How Fragile We Are
Having moved across the pond, I forget how treacherous Spring can be in North-America. While I basked in what felt like the mildest, longest, drawn-out Spring I had in a while, I vaguely registered when my Mum mentioned the sudden April chill in Canada. Only now, in July, has the full implication of those words hit me: frost in Spring can spell disastrous harvests in July.
When in Montreal, peaches and apricots from Ontario are some of the many wonderful things I anticipate in July. While there are pockets in Quebec where peach and apricot trees can thrive, Ontario has a climate more conducive to the commercial production of large stone fruits. Those luscious fruits were always a high point of summer. Even more than strawberries and raspberries. I remember days at the cottage when I would gorge on peaches, nothing but peaches, and feel replenished.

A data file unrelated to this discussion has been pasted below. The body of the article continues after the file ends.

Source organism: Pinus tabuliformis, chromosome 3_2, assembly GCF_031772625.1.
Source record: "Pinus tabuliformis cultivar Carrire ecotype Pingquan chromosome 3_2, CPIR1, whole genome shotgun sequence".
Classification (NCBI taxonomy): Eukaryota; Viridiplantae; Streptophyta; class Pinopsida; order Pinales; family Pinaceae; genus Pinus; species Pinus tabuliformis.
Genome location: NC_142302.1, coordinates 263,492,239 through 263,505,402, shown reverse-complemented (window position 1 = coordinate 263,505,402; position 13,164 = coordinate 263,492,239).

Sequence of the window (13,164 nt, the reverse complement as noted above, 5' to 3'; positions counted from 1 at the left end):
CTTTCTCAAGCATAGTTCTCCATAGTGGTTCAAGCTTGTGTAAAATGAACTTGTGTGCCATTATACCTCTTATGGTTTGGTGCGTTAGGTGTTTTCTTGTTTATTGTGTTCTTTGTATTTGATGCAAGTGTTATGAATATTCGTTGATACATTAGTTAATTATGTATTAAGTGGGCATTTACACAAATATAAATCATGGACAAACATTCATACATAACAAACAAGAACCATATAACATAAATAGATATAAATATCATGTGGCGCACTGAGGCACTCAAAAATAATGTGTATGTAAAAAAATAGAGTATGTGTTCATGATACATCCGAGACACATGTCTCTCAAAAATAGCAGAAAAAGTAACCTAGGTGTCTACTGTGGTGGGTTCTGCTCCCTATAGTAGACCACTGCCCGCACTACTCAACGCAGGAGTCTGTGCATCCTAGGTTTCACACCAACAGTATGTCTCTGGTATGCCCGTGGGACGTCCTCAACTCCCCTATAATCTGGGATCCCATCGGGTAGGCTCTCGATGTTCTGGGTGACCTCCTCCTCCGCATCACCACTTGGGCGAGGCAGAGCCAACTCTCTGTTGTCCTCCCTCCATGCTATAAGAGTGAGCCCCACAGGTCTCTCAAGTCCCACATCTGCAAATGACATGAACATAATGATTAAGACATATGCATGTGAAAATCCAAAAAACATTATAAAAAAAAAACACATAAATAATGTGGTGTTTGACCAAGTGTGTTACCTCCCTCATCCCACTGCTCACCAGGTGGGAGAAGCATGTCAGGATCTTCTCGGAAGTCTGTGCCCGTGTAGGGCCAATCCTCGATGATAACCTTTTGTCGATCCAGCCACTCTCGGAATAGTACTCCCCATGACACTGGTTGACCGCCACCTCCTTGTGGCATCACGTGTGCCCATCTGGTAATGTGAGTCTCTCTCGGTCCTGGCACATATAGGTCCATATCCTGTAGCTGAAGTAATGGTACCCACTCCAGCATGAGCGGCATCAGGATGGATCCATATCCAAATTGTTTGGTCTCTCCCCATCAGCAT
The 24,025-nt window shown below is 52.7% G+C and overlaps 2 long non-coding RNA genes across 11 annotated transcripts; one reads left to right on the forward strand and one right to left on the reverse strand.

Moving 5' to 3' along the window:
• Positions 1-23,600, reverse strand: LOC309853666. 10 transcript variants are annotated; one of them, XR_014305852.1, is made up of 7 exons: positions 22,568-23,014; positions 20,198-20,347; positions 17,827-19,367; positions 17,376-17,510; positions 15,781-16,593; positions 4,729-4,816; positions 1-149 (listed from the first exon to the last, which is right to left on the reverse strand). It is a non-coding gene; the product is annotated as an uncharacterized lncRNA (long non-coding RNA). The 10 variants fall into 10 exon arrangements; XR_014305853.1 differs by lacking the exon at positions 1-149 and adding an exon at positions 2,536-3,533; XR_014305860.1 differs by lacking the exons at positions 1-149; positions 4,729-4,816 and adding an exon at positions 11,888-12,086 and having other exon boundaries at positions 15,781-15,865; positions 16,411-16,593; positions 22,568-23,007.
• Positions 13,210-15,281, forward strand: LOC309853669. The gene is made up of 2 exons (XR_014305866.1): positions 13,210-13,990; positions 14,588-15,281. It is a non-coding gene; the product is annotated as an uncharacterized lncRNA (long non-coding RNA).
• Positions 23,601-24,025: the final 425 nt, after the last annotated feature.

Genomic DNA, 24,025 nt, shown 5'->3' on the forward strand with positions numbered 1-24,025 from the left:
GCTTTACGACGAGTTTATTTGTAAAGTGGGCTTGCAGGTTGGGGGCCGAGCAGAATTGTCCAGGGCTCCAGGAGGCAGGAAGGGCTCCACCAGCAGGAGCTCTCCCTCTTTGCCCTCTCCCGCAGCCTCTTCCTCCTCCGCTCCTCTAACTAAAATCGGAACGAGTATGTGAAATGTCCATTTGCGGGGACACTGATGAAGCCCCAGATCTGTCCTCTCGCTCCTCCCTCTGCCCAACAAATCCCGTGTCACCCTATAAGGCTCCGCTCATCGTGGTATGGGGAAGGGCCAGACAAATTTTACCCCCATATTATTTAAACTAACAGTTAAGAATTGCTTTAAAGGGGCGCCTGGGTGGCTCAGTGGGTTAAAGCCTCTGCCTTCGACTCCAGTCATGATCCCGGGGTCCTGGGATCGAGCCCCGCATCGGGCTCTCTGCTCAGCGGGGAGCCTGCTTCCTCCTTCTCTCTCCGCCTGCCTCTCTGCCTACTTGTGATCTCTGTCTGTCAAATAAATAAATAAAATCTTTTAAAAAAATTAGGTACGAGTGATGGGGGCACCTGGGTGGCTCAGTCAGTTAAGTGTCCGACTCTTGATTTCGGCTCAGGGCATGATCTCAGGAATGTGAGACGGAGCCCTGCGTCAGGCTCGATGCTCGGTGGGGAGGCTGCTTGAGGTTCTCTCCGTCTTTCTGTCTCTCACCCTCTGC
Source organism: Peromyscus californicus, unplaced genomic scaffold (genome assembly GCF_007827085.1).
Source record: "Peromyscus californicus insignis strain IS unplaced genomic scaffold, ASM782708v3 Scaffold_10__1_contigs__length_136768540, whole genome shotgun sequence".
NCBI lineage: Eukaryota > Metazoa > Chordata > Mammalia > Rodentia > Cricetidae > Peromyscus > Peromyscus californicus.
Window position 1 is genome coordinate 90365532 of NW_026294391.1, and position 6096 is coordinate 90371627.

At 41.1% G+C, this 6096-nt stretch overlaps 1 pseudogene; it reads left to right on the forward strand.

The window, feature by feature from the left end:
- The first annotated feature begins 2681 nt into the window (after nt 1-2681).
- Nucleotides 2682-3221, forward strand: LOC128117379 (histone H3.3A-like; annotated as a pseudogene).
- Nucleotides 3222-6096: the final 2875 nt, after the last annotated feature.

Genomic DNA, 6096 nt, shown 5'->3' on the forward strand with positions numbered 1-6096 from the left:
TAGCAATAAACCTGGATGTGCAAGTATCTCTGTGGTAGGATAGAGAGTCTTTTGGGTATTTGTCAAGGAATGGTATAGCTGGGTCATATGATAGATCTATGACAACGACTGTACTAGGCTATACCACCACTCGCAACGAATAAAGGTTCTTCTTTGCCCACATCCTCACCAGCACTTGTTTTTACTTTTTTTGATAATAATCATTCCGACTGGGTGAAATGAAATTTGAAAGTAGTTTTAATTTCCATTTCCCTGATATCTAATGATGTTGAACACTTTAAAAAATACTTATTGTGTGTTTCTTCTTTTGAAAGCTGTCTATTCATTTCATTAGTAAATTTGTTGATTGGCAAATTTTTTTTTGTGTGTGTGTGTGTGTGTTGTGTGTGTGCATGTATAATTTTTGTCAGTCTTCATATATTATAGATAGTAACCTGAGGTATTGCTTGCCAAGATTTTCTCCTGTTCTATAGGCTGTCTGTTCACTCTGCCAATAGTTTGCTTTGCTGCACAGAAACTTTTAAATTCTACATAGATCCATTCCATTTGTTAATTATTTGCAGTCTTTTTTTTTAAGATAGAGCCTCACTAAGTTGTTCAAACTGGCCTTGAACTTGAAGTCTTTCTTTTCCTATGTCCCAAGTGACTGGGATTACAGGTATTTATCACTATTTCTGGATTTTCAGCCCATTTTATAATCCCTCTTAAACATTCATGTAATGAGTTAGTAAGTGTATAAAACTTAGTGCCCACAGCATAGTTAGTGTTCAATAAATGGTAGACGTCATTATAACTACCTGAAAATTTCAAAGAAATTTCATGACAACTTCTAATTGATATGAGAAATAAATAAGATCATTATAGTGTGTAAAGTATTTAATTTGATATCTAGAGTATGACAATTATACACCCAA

However, as Nature is often wont to show, things don't always happen as expected. This year's harvest is small. Which makes it all the more precious. If you do get your hands on a basket of peaches, I hope you get to enjoy those first bites while basking in the sun.
If you can bear the thought of doing anything other than sit outside, in a bathing suit, while peach juice dribbles down your chin, try grilling them on the barbecue, or caramelising halves in a pan with a bit of butter. Serve with a scoop of vanilla ice cream, and you've got an easy, yet pretty dessert.
If you are vying for something with a bit more wow factor, grate a bit of nutmeg on top, or better yet, find some Tonka and grate that over the grilled peach and vanilla ice cream. Tonka beans were once used as a substitute for vanilla in industrial food productions, but it is a gorgeous spice in its own rights. It has vanilla-y notes, with hints of bitter almonds and nuts. It is perfect with peaches and other stone fruits.